4 Common Kettlebell Swing Errors Made by CrossFitters

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4 Common Kettlebell Swing Errors Made by CrossFitters
The kettlebell is a common tool in the CrossFit arsenal. Every box has a collection of them, and I suspect any garage CrossFitter has a few lying around as well. After all, they are a “hand-held gym” with many versatile options. Sadly, this ancient strength tool and its common exercises are often overlooked, underestimated and quite often sloppily performed. The most widely used kettlebell exercise used in CrossFit is the swing. Unfortunately, however, the swing is very often performed inefficiently, which limits the benefits and ultimately can lead to serious injury. Many CrossFitters and CrossFit coaches quickly see the complexity of Oly lifts, but consider the swing to be a simple movement. However, as they say in within the RKC Community, the swing is an inch wide and a mile deep.

Many CrossFit boxes and coaches use American swings as their default kettlebell movement or exercise. While much has been written about the safety and/or validity of this exercise, for the purposes of this article, I will not get into that debate.

The problem with only introducing the American swing is the lack of proper progression. The coach or athlete is missing out on prerequisite movement which the athlete should be able to perform: a proper KB Deadlift first, proper Russian swing second, then proper Hybrid swing (which is a forehead high swing).
From a coaching perspective, the athlete has mastered these swing progressions before they progress to the American swing. And of course, that is provided they can demonstrate good thoracic mobility and proper core stability.

Below are some common mistakes with corrections that can be applied to any swing variation.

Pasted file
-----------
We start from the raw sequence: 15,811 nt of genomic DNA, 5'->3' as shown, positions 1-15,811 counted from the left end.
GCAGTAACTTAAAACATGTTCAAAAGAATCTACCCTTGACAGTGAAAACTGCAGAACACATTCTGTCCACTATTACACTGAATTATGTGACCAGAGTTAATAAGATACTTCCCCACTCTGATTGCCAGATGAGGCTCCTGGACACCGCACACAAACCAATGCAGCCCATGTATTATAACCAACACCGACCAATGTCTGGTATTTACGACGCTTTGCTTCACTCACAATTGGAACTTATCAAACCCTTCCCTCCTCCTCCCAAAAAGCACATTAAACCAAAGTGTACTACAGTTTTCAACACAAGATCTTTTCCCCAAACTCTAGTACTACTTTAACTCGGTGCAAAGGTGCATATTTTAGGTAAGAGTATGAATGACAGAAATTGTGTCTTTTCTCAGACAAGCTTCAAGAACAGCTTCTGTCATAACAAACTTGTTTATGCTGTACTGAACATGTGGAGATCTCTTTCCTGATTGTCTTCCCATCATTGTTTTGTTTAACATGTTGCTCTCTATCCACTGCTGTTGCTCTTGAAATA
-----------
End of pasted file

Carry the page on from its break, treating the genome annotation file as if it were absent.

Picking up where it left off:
Quadzilla Swing

Quadzilla Swing

[M]any CrossFitters will turn their swings into a quad dominant, “squatty” swing. The quads are secondary movers in the swing.
The kettlebell swing is a hip hinge just like a deadlift. It is maximal hip flexion with minimal knee flexion. The squat is maximal knee flexion and minimal hip flexion. However, many CrossFitters will turn their swings into a quad dominant, “squatty” swing. The quads are secondary movers in the swing.

We must load the glutes and hamstrings for a proper powerful swing. To correct this common error, regress back to the KB deadlift to groove the hip hinge. Or you can do a wall reach: stand with your back to the wall, then shuffle forward an inch or two. Reach your hips back to the wall and just touch the wall with the butt. Shuffle farther forward and repeat, making sure to keep your feet fully planted for each wall touch performed.

Happy Feet Swing

Power begins with connection to the ground. Many athletes, when swinging kettlebells, do not properly “grab” the floor with their feet. The resulting visible errors are the toes and/or heels coming off the ground. Perhaps even worse, the feet may physically move around.

To correct this, envision driving your feet flat into the ground. Your heels, toes and balls of the feet should be connected to the ground. You should feel like you are going to leave footprints an inch deep on the mat. Create a much more powerful and efficient swing by “jumping” into the ground.

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